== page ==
Kansas Republican Vice Chairman Kelly Arnold (courtesy cjonline.com)

The Hyatt hotel in Witchita Kansas is a “gun-free zone.” No gats allowed. Normally, that is. For four days (ending this Sunday), the Sunflower State hotel will “allow” guests to pack heat. That’s thanks to Kansas Republican Chairman Kelly Arnold, who negotiated a suspension of the chain’s no-guns-allowed policy for the duration of the state’s Republican convention. “They wanted our business more than they wanted the signs up,” Arnold told kansas.com. Arnold said the Hyatt’s gun ban was a “make it or break it” issue. “The Second Amendment is a fundamental right. This is part of the Republican platform.” You’ll be heartened to hear that the entire convention is concealed carry friendly. Will Arnold be tooled-up as he rubs elbows with his fellow elephants? “The whole point of conceal and carry is concealed. We don’t want other people to know if we have firearms.”

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41 Responses to Gun Hero of the Day: Kansas Republican Chairman Kelly Arnold

  1. Courts have repeatedly held that your home is your castle and that your hotel room is your home. You do not give up 4th amendment rights, that’s for sure. Do you give up 2nd amendment rights? Do they have case law or state law to back this up?

    • Even in California you are allowed to have a gun in your hotel room. But that does not apply to the rest of the property. My guess is they are removing the resitriction from the meeting rooms and other public areas.

    • None of your constitutional rights apply on private property except vis-à-vis agents of the State. Hotel employees are not agents of the State, and hotels are private property. Therefore, the hotel may ban firearms in any public area of the premises, just as you may prohibit other people from carrying firearms on your property.

    • You have some protections from the government in a hotel room in terms of search and seizure, etc, but you are not the owner and can decide whether to stay there or not depending on whether you want to abide by their rules. I say you shouldn’t stay there and give them business at all if they’re antigun.

    • Kansas CCH laws now (changed recently) say that any signage is merely a “suggestion”, except in Federal and State buildings. The worst that can happen is that, if discovered, you can be asked to leave.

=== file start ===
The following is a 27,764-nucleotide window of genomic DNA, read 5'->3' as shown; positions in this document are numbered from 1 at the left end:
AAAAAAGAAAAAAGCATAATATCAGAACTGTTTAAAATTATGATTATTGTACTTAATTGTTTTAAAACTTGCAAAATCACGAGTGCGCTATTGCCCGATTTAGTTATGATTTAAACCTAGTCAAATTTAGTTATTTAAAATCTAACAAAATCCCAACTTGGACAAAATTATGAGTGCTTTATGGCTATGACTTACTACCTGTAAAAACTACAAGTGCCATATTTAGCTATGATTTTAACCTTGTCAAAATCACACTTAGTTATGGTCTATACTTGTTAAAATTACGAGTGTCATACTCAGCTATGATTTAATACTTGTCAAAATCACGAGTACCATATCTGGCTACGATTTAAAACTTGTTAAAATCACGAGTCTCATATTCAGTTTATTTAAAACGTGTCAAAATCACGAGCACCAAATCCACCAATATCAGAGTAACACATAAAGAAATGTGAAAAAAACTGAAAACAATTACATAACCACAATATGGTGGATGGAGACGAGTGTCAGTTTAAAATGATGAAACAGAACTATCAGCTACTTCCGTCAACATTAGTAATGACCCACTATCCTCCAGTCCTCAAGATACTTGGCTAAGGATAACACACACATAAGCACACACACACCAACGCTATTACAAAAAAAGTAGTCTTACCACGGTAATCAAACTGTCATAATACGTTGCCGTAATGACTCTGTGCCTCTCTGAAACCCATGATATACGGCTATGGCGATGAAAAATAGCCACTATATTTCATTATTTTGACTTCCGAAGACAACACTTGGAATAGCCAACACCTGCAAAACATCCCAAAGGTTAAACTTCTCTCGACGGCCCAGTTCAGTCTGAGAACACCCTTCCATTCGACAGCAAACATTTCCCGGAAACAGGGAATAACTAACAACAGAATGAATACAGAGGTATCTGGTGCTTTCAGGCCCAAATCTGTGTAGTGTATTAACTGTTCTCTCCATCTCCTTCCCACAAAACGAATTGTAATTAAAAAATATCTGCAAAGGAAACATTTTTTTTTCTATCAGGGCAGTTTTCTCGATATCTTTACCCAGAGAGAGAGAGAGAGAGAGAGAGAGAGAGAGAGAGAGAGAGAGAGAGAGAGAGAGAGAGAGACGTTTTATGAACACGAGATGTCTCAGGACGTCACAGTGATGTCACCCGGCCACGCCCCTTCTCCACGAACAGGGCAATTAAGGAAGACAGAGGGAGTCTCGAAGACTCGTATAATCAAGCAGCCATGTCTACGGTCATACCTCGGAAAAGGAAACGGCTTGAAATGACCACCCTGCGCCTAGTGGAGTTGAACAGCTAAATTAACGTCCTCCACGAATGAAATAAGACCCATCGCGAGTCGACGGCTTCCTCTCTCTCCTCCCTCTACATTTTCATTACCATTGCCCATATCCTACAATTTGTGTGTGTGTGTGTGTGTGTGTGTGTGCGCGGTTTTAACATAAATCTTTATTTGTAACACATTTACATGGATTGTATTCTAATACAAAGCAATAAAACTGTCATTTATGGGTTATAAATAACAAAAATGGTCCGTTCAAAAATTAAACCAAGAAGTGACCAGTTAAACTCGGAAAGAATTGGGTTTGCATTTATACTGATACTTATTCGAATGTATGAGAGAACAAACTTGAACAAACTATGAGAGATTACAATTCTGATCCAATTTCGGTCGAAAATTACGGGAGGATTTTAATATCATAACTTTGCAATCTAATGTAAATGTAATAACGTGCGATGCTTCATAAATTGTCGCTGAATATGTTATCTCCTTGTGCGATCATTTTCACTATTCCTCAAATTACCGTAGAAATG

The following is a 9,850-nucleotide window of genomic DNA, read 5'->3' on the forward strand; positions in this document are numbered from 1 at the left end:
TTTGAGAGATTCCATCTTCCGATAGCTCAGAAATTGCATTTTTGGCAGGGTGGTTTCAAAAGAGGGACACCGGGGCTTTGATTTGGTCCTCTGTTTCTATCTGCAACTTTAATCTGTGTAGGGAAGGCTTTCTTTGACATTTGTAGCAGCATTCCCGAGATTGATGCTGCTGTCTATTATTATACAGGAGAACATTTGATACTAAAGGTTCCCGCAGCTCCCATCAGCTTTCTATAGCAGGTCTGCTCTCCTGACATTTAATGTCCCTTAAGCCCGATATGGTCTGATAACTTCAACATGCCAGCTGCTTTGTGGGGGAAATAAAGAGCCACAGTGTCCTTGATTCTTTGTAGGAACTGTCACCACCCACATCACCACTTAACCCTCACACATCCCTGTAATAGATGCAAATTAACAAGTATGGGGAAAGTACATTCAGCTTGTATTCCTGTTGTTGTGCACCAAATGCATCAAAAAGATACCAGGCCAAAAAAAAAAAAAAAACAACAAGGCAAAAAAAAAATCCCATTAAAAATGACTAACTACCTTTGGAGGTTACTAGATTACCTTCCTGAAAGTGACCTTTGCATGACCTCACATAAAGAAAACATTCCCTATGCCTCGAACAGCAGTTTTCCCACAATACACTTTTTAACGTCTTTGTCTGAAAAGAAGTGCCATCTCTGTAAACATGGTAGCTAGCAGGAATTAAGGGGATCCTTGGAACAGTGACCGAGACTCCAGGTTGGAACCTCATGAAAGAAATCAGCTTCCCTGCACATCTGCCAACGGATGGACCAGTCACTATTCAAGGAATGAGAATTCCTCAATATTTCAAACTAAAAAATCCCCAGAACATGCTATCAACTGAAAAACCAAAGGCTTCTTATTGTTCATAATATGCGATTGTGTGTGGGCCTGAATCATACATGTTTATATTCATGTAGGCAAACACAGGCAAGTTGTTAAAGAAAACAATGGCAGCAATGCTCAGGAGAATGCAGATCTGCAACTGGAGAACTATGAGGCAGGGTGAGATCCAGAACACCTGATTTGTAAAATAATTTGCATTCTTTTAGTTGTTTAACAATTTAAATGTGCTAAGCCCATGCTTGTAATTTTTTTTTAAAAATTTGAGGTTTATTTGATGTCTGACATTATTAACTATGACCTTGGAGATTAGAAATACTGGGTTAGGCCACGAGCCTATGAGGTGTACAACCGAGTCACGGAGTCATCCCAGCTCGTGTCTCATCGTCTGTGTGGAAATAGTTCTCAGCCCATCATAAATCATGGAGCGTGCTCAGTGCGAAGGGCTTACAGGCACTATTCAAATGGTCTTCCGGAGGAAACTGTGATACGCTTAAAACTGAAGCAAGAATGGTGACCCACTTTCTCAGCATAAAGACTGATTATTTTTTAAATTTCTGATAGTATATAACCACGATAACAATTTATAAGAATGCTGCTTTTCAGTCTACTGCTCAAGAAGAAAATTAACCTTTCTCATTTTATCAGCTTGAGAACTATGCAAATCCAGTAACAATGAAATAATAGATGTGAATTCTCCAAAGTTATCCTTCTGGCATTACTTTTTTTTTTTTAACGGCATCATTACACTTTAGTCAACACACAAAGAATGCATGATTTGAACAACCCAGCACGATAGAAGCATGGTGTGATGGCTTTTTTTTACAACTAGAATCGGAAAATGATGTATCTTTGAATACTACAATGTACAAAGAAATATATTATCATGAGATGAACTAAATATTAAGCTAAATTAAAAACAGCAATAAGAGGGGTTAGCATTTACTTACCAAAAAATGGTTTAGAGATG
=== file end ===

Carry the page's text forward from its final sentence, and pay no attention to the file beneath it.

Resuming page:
2. Why would anyone stary at a hotel that didn’t allow you to protect yourself? I only stay at hotels I feel safe at.

  3. Hyatts policy sucks if you are moving or traveling for a competition or just want to protect yourself. It makes me wonder what the heck they are afraid of?

        • Bingo – one of the former minority owners of a major sports franchise used that saying to indicate that money trumps everything and people will prostitute themselves for it.

        • Reminds me of a story. Supposedly George Bernard Shaw was at a ritzy dinner party, seated next to an older woman who was volubly condemning the morals of a young woman who she accused of sleeping with various gentlemen to whom she was not married. Shaw, ever the wit, asked her, “Well, Madame, would you sleep with me tonight if I paid you a million pounds?” The woman, somewhat flustered, replied, “Why, yes I would.” Shaw then asked, “Would you sleep with me for one hundred pounds.?” “Of course not!” she exclaimed, “What kind of a woman do you make me out to be?” “We have already established that, madam,” he replied, “We are merely negotiating the price.”

  4. Creates a good precedent. Now other groups can say – “hey, I guess this is negotiable. I want it too”. Do that enough times and eventually the management will get tired of talking about it.

  5. Sort a symbolic gesture. In Kansas if someone detects a licensed person carrying in a posted area, all they can do is ask you to leave.

  6. I stayed at a Hyatt last weekend. I wasn’t aware of their “policy.” But, even if I was… I am free to ignore it. And, so I do.

  7. How is this so great? I read it twice and what I’m seeing is this guy got a hotel to change policy so him and his republican friends could be packing here. How is this a win for anyone but him and his buds?

    • This creates a precedant that future conventions can use. I would also imagine the suspension of the policy applies to all guests not just convention goers.

      Sometimes small steps matter.

    • Hopefully, it’s another reference point for fence sitters or the willfully ignorant, so they can see that nothing crazy happens when non-crazy people have guns while just going about their business.

      Anyone who sees this story and doesn’t associate carry of firearms with a AR/Starbucks or “F**K YOU, am I being detained?” Youtube video, might not look at the rest of us so poorly the next time.

    • First of all, please brush up on your grammar. It’s like fingernails on a blackboard to read your prattle.
      Second, who benefits? EVERYONE. The Constitution is respected, the law of the land is upheld, inalienable rights are not violated, and people are allowed to defend themselves and others from criminals. It’s a win-win. Democrats and people of all political strips carry, you know. Try expanding your mind, and not with illegal substances.

        • Making substances illegal is unconstitutional? That’s a very interesting argument that I’ve never heard before. Everyone should be able to posses ricin, weaponized anthrax, sarin, for instance?

          Please detail some of the founding fathers’ writings where they talked about this subject.

        • “Please detail some of the founding fathers’ writings where they talked about this subject.”

          OK. Here is a list of the things that the states granted the Feds the power to do:

          US Constitution Article I Section. 8:

          The Congress shall have Power To lay and collect Taxes, Duties, Imposts and Excises, to pay the Debts and provide for the common Defence and general Welfare of the United States; but all Duties, Imposts and Excises shall be uniform throughout the United States;

          To borrow Money on the credit of the United States;

          To regulate Commerce with foreign Nations, and among the several States, and with the Indian Tribes;